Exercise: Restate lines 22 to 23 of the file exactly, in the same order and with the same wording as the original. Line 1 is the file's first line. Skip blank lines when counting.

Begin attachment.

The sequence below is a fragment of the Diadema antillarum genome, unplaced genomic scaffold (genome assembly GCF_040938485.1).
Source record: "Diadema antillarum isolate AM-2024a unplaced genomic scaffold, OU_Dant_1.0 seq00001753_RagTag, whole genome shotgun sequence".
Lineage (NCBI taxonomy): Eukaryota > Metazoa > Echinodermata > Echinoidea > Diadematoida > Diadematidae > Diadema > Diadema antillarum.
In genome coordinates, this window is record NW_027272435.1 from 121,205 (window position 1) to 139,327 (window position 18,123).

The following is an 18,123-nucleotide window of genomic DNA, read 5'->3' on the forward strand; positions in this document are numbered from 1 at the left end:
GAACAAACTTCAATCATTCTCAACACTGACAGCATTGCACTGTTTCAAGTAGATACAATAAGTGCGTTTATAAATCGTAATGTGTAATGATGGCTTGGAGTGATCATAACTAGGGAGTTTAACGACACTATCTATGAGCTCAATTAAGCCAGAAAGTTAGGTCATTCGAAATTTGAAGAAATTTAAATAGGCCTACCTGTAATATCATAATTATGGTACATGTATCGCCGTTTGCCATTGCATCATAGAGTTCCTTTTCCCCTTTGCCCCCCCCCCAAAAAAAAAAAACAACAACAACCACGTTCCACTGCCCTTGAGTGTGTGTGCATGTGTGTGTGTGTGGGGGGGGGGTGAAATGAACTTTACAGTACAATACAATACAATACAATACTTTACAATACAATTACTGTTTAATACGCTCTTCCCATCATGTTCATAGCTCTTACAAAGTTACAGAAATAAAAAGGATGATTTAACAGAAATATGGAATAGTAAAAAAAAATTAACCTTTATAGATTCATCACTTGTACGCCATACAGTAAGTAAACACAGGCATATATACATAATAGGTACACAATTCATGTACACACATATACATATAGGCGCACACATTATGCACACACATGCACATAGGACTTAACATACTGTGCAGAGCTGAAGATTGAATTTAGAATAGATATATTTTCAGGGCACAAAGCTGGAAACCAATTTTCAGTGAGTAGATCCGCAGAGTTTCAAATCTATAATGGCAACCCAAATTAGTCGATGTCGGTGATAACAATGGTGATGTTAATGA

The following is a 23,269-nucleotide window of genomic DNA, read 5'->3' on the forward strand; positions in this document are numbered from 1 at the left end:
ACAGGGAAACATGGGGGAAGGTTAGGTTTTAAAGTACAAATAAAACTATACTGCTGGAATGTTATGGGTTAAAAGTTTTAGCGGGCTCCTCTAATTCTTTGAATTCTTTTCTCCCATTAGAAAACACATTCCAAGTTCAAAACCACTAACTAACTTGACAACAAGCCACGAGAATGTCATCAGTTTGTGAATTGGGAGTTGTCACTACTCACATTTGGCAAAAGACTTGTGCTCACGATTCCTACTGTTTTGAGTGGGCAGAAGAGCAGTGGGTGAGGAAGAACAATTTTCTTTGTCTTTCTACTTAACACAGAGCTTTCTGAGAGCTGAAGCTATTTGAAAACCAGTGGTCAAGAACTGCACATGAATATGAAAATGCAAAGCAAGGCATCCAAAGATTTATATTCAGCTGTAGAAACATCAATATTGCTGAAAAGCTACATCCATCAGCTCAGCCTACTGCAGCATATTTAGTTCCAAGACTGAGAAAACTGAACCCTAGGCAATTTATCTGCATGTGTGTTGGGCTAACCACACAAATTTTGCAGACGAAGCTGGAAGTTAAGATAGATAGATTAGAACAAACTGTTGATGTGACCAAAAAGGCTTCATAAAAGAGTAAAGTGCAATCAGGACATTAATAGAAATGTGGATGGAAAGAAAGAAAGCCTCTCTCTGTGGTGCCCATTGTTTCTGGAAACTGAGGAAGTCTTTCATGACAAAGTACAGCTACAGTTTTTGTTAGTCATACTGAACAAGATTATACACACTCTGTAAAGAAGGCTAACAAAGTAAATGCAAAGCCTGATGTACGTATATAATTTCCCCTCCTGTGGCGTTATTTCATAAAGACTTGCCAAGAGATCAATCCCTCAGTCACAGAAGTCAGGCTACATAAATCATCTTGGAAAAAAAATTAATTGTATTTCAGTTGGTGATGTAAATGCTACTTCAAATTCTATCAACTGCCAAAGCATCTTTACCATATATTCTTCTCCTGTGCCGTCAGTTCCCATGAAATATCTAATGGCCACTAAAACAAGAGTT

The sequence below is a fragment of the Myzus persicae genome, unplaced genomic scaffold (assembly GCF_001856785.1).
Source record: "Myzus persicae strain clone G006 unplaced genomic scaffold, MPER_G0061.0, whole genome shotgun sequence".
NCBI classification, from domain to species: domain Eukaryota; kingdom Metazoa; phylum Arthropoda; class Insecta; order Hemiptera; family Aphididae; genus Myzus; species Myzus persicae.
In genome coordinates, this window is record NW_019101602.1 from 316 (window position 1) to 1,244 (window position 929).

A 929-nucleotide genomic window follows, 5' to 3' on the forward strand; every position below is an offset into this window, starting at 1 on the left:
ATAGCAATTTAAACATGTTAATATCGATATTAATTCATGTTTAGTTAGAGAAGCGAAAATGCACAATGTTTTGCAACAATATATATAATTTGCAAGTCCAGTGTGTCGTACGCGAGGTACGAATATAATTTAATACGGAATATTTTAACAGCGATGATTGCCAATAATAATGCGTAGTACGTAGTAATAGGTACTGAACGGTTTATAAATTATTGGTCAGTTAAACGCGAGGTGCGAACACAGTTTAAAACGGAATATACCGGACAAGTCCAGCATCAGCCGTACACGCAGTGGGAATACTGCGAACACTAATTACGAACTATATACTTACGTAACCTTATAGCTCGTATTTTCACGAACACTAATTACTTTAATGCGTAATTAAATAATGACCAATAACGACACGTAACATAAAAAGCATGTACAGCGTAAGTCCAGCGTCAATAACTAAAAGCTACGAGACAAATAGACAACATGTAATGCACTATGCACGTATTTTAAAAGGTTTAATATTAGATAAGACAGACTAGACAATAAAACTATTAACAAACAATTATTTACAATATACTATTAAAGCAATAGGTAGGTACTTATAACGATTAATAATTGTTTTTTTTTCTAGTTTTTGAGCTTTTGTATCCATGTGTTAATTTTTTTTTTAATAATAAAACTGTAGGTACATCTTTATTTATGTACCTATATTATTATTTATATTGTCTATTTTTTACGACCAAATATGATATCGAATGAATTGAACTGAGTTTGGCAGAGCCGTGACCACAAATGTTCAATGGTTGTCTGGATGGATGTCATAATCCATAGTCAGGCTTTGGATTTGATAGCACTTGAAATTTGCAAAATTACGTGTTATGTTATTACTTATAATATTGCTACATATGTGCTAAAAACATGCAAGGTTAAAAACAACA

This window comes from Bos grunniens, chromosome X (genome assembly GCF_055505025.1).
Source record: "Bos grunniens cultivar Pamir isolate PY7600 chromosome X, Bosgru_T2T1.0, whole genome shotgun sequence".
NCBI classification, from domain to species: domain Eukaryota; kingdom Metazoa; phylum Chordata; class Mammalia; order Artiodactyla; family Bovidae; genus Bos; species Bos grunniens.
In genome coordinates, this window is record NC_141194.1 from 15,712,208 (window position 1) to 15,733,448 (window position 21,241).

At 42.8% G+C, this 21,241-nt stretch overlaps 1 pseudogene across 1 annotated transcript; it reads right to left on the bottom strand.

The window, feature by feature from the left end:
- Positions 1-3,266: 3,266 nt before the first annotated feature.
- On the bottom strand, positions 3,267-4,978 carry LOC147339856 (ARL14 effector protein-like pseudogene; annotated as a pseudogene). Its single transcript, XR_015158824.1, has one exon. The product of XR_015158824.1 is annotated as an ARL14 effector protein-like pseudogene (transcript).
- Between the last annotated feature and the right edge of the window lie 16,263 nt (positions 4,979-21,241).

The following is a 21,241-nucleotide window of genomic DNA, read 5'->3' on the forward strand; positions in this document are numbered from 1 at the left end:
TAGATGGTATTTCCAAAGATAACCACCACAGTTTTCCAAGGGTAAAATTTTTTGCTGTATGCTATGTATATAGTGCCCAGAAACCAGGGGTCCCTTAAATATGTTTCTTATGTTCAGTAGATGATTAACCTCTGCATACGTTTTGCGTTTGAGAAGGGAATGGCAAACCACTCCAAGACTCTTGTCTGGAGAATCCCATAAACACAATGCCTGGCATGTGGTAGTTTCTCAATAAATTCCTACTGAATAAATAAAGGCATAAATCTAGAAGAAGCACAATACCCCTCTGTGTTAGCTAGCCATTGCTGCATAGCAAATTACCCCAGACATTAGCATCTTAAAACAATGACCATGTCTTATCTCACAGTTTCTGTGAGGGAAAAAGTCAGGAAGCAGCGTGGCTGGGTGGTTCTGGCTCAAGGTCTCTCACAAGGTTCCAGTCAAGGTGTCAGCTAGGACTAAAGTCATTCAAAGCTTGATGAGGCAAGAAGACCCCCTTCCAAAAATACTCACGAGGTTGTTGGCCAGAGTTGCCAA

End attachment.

- On the bottom strand, positions 3,267-4,978 carry LOC147339856 (ARL14 effector protein-like pseudogene; annotated as a pseudogene). Its single transcript, XR_015158824.1, has one exon. The product of XR_015158824.1 is annotated as an ARL14 effector protein-like pseudogene (transcript).
- Between the last annotated feature and the right edge of the window lie 16,263 nt (positions 4,979-21,241).